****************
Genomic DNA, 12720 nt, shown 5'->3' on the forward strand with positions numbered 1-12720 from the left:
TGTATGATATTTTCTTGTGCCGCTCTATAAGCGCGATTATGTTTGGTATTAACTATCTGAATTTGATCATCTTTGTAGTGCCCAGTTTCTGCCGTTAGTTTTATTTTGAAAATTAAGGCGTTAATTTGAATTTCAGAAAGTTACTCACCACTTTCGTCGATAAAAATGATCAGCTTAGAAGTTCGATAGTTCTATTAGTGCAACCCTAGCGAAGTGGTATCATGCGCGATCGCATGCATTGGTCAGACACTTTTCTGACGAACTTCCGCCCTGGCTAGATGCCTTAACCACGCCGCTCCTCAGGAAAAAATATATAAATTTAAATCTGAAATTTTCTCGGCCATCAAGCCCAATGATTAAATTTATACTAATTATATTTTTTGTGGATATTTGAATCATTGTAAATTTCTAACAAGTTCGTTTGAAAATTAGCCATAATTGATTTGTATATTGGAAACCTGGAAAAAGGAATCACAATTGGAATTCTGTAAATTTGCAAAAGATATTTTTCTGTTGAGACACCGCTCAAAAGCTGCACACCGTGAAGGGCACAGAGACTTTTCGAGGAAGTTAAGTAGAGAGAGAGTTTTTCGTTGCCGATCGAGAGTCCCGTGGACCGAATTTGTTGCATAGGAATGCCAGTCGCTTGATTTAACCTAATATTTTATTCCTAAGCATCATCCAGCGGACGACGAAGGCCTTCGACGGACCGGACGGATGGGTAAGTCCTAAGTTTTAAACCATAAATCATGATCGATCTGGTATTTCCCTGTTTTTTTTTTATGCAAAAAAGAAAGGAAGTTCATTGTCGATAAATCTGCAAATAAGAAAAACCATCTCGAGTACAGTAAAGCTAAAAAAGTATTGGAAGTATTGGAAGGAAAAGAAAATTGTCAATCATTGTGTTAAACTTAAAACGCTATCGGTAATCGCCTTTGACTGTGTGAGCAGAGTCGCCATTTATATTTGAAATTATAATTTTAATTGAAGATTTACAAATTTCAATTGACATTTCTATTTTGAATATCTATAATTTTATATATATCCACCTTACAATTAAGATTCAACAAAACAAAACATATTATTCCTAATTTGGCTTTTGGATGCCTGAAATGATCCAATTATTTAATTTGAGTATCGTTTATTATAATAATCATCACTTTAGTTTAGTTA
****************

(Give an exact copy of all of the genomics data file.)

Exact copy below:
Genomic DNA, 12720 nt, shown 5'->3' on the forward strand with positions numbered 1-12720 from the left:
TGTATGATATTTTCTTGTGCCGCTCTATAAGCGCGATTATGTTTGGTATTAACTATCTGAATTTGATCATCTTTGTAGTGCCCAGTTTCTGCCGTTAGTTTTATTTTGAAAATTAAGGCGTTAATTTGAATTTCAGAAAGTTACTCACCACTTTCGTCGATAAAAATGATCAGCTTAGAAGTTCGATAGTTCTATTAGTGCAACCCTAGCGAAGTGGTATCATGCGCGATCGCATGCATTGGTCAGACACTTTTCTGACGAACTTCCGCCCTGGCTAGATGCCTTAACCACGCCGCTCCTCAGGAAAAAATATATAAATTTAAATCTGAAATTTTCTCGGCCATCAAGCCCAATGATTAAATTTATACTAATTATATTTTTTGTGGATATTTGAATCATTGTAAATTTCTAACAAGTTCGTTTGAAAATTAGCCATAATTGATTTGTATATTGGAAACCTGGAAAAAGGAATCACAATTGGAATTCTGTAAATTTGCAAAAGATATTTTTCTGTTGAGACACCGCTCAAAAGCTGCACACCGTGAAGGGCACAGAGACTTTTCGAGGAAGTTAAGTAGAGAGAGAGTTTTTCGTTGCCGATCGAGAGTCCCGTGGACCGAATTTGTTGCATAGGAATGCCAGTCGCTTGATTTAACCTAATATTTTATTCCTAAGCATCATCCAGCGGACGACGAAGGCCTTCGACGGACCGGACGGATGGGTAAGTCCTAAGTTTTAAACCATAAATCATGATCGATCTGGTATTTCCCTGTTTTTTTTTTATGCAAAAAAGAAAGGAAGTTCATTGTCGATAAATCTGCAAATAAGAAAAACCATCTCGAGTACAGTAAAGCTAAAAAAGTATTGGAAGTATTGGAAGGAAAAGAAAATTGTCAATCATTGTGTTAAACTTAAAACGCTATCGGTAATCGCCTTTGACTGTGTGAGCAGAGTCGCCATTTATATTTGAAATTATAATTTTAATTGAAGATTTACAAATTTCAATTGACATTTCTATTTTGAATATCTATAATTTTATATATATCCACCTTACAATTAAGATTCAACAAAACAAAACATATTATTCCTAATTTGGCTTTTGGATGCCTGAAATGATCCAATTATTTAATTTGAGTATCGTTTATTATAATAATCATCACTTTAGTTTAGTTA